At Your Will: 7 Estate Planning Basics for Parents

As parents, we’re often over-consumed with our child’s immediate needs. They need to be changed, fed, drove to practice, helped with homework- you name it. This leads us to negate many long-term preparations that could protect our family. 

Yep, we’re talking will and estate preparations. It’s not glamorous (or even a remotely light subject). It’s no one’s idea of a fun Saturday afternoon.

But, it is a very crucial step to ensure your family is well protected in the event something happens. Planning for the unexpected saves everyone, including your child, some headache and confusion. Here are 7 estate planning basics for parents to get started on while their child is still young. 

1. Finding a Guardian and Trustee

We often hear of “godparents” who intend to serve as legal guardians of a child in the event their parents pass. But, there’s another important individual to designate in your will: a trustee. This person is responsible for your child’s treasury needs. 

A guardian handles mostly the day-to-day business of caring for a child. They’ll also cover some of the more “big picture” items, such as deciding on a school.

A trustee, on the other hand, strictly handles financial matters. They’ll ensure they pay your child’s bills, file income taxes, invest left-over funds, etc.

Unlike a guardian, this person legally may have to remain a part of the child’s life past 18. A trustee is often required until the child is financially responsible on their own. 

Make sure you confirm interest from both parties. Being asked to be a guardian or trustee is usually an honor. But, for some people, it’s not feasible, so they need the opportunity to decline. 

2. Developing a Will and/or Testamentary Trust 

Some states require the child and spouse of the deceased split the estate’s money if they leave no will. Verhaeghe Law Office gives this example of how Alberta handles intestate:

If the net value of an estate is less than $40,000, the entire estate goes to the spouse. If the deceased had no children, the estate also goes to the spouse.

But, if there are a child and a spouse, the spouse retains $40,000 of the estate. The remaining balance is then divided between the spouse and the child. 

3. Purchasing Life Insurance

Figuring out how much life insurance to purchase isn’t an easy decision, young or old. You can start by determining how much your family would need if you were to pass. Think of this as a replacement for your income. 

Another variable you’ll want to consider is how “long” you’ll need insurance for. Obviously, we don’t know when our time will come. So, we have to consider illnesses and current conditions to evaluate how healthy we are.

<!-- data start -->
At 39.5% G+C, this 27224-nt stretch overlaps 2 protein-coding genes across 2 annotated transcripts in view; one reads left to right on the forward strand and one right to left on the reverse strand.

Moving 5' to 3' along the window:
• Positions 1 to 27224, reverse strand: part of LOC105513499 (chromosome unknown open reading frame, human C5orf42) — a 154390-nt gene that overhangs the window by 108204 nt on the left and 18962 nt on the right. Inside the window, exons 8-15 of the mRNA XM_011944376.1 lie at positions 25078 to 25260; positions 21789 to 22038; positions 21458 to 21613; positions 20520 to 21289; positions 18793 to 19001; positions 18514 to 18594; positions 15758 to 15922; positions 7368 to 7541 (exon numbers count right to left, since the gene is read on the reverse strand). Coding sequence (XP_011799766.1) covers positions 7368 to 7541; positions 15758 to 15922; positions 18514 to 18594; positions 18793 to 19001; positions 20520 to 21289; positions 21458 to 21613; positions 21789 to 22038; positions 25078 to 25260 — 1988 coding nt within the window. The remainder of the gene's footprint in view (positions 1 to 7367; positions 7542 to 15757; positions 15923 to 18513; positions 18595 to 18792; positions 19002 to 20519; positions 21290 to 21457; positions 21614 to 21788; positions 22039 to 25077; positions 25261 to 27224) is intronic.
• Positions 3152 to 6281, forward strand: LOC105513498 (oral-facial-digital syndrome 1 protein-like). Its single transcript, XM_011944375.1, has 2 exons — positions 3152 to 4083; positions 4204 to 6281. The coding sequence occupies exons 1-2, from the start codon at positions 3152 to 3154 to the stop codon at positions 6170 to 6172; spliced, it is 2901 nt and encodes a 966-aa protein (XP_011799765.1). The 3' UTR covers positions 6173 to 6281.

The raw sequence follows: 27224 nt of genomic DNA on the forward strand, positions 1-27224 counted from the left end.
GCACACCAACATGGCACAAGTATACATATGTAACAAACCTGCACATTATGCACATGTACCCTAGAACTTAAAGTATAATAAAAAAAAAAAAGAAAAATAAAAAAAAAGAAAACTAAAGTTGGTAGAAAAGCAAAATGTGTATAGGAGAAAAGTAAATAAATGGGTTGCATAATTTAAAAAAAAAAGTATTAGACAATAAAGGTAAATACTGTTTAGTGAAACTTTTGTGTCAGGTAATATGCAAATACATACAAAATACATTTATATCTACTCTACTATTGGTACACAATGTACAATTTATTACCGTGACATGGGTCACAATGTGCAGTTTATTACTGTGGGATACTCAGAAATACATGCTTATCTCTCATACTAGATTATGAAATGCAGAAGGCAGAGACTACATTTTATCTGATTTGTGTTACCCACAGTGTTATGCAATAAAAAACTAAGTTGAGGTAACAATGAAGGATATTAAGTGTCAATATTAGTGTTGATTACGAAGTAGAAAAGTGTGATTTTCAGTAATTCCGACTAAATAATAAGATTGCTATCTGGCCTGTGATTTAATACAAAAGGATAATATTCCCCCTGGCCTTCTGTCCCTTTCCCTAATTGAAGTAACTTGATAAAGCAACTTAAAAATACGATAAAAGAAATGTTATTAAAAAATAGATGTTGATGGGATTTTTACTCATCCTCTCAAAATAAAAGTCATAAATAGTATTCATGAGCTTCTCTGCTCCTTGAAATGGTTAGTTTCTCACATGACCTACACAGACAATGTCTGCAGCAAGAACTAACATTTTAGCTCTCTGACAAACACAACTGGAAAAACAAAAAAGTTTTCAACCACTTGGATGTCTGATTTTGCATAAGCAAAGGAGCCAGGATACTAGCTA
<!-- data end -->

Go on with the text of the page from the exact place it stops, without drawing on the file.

If you’re relatively healthy, you may want a permanent life insurance plan. But, if you have a debilitating condition, term insurance could be better suited for you.

4. Designating Beneficiaries

The first thing to know about designating beneficiaries is to never name a minor. Legally, they’re unable to hold property until they’re 18. So, the state may have to appoint an attorney to oversee until a child becomes an adult. 

The minor’s share could also get designated to an ex-spouse, in which they’d get control over the funds. Divorcees may want to consider updating their account to include their current partner or adult child, if appropriate. 

You can, however, name a trust for your child as a beneficiary. This process can be complicated, so it’s best to work with a lawyer if you don’t have a trusted beneficiary. 

5. Updating Accounts

You can’t forget about the funds that don’t fall within your will. If you don’t specify what to do with these funds, it’s unlikely your child will receive them. It could mean that the money would leave your family’s pocket and go to a state escheator.

So, to prevent this, you’ll want to update your solely-held accounts. You can name another party as a joint owner if you feel comfortable. Another popular choice is to make the account “transferable upon death”. You’d then designate a beneficiary of this account. 

6. Save, Save, Save

Your savings account impacts your family long after you’re gone. Even if you pass away, you can still help contribute to furthering your child’s education. College isn’t getting any cheaper, and any bit can make a lot of difference. 

On average, Americans should strive to save $200 per child per month. This equates to $43,200, which can significantly offset a tuition bill. 

You should establish a tax-free savings account with your child’s name in it. Make sure you have in writing the purpose of this account for the trustee. You should also name your significant other as a joint owner of the account. 

7. Establish a Living Will

A living will is beneficial for both you and your family in the event you become incapacitated. For you, it ensures you’re able to make the best decisions for your own life.  

This takes a ton of weight off your family’s shoulders if they were to ever in this position. End-of-life care is stressful, and it often leads to disagreements among family members. 

It’s a morbid thing to think about, we get it. But, it’s a gesture of love to those who’d otherwise have to make hard decisions.

Estate Planning Basics

Whew, we made it! As we said early on, estate planning basics isn’t an easy subject. But, fellow mommas, it’s so imperative we prepare for the future. And, that means covering all our bases- in life and death.

Family life is quite a blessing, but we all could use a little support from time to time! Be sure to check out more articles on ruling the roost under our ‘Family Life’ tab. Also, don’t hesitate to contact us with any questions. 

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